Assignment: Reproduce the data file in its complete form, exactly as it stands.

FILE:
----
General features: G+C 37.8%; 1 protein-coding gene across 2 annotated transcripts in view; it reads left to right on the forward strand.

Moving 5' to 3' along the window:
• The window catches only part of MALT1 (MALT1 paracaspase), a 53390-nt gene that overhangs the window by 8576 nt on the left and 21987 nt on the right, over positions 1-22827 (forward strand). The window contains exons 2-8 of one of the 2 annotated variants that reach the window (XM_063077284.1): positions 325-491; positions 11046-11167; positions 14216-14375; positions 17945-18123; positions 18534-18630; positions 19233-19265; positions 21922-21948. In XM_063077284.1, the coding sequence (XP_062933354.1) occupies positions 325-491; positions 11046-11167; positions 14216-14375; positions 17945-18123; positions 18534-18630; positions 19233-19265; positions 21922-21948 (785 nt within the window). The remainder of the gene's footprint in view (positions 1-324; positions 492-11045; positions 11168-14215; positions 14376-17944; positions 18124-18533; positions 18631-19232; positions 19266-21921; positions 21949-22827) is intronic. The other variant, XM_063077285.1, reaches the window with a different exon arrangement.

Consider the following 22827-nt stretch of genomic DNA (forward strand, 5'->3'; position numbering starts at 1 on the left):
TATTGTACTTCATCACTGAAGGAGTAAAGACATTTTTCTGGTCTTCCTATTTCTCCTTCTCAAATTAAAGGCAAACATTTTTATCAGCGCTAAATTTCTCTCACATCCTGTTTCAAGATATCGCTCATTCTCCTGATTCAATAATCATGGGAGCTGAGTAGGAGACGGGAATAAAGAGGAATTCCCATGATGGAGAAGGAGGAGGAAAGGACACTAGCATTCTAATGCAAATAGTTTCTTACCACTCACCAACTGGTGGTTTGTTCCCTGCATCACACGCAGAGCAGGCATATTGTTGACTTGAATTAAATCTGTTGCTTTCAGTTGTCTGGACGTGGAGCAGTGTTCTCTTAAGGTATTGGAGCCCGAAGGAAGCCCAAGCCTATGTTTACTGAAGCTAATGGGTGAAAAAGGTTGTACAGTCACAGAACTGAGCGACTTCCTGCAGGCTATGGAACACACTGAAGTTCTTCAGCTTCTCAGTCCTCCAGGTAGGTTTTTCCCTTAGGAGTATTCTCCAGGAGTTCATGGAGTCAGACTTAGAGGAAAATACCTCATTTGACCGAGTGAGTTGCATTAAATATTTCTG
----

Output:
General features: G+C 37.8%; 1 protein-coding gene across 2 annotated transcripts in view; it reads left to right on the forward strand.

Moving 5' to 3' along the window:
• The window catches only part of MALT1 (MALT1 paracaspase), a 53390-nt gene that overhangs the window by 8576 nt on the left and 21987 nt on the right, over positions 1-22827 (forward strand). The window contains exons 2-8 of one of the 2 annotated variants that reach the window (XM_063077284.1): positions 325-491; positions 11046-11167; positions 14216-14375; positions 17945-18123; positions 18534-18630; positions 19233-19265; positions 21922-21948. In XM_063077284.1, the coding sequence (XP_062933354.1) occupies positions 325-491; positions 11046-11167; positions 14216-14375; positions 17945-18123; positions 18534-18630; positions 19233-19265; positions 21922-21948 (785 nt within the window). The remainder of the gene's footprint in view (positions 1-324; positions 492-11045; positions 11168-14215; positions 14376-17944; positions 18124-18533; positions 18631-19232; positions 19266-21921; positions 21949-22827) is intronic. The other variant, XM_063077285.1, reaches the window with a different exon arrangement.

Consider the following 22827-nt stretch of genomic DNA (forward strand, 5'->3'; position numbering starts at 1 on the left):
TATTGTACTTCATCACTGAAGGAGTAAAGACATTTTTCTGGTCTTCCTATTTCTCCTTCTCAAATTAAAGGCAAACATTTTTATCAGCGCTAAATTTCTCTCACATCCTGTTTCAAGATATCGCTCATTCTCCTGATTCAATAATCATGGGAGCTGAGTAGGAGACGGGAATAAAGAGGAATTCCCATGATGGAGAAGGAGGAGGAAAGGACACTAGCATTCTAATGCAAATAGTTTCTTACCACTCACCAACTGGTGGTTTGTTCCCTGCATCACACGCAGAGCAGGCATATTGTTGACTTGAATTAAATCTGTTGCTTTCAGTTGTCTGGACGTGGAGCAGTGTTCTCTTAAGGTATTGGAGCCCGAAGGAAGCCCAAGCCTATGTTTACTGAAGCTAATGGGTGAAAAAGGTTGTACAGTCACAGAACTGAGCGACTTCCTGCAGGCTATGGAACACACTGAAGTTCTTCAGCTTCTCAGTCCTCCAGGTAGGTTTTTCCCTTAGGAGTATTCTCCAGGAGTTCATGGAGTCAGACTTAGAGGAAAATACCTCATTTGACCGAGTGAGTTGCATTAAATATTTCTG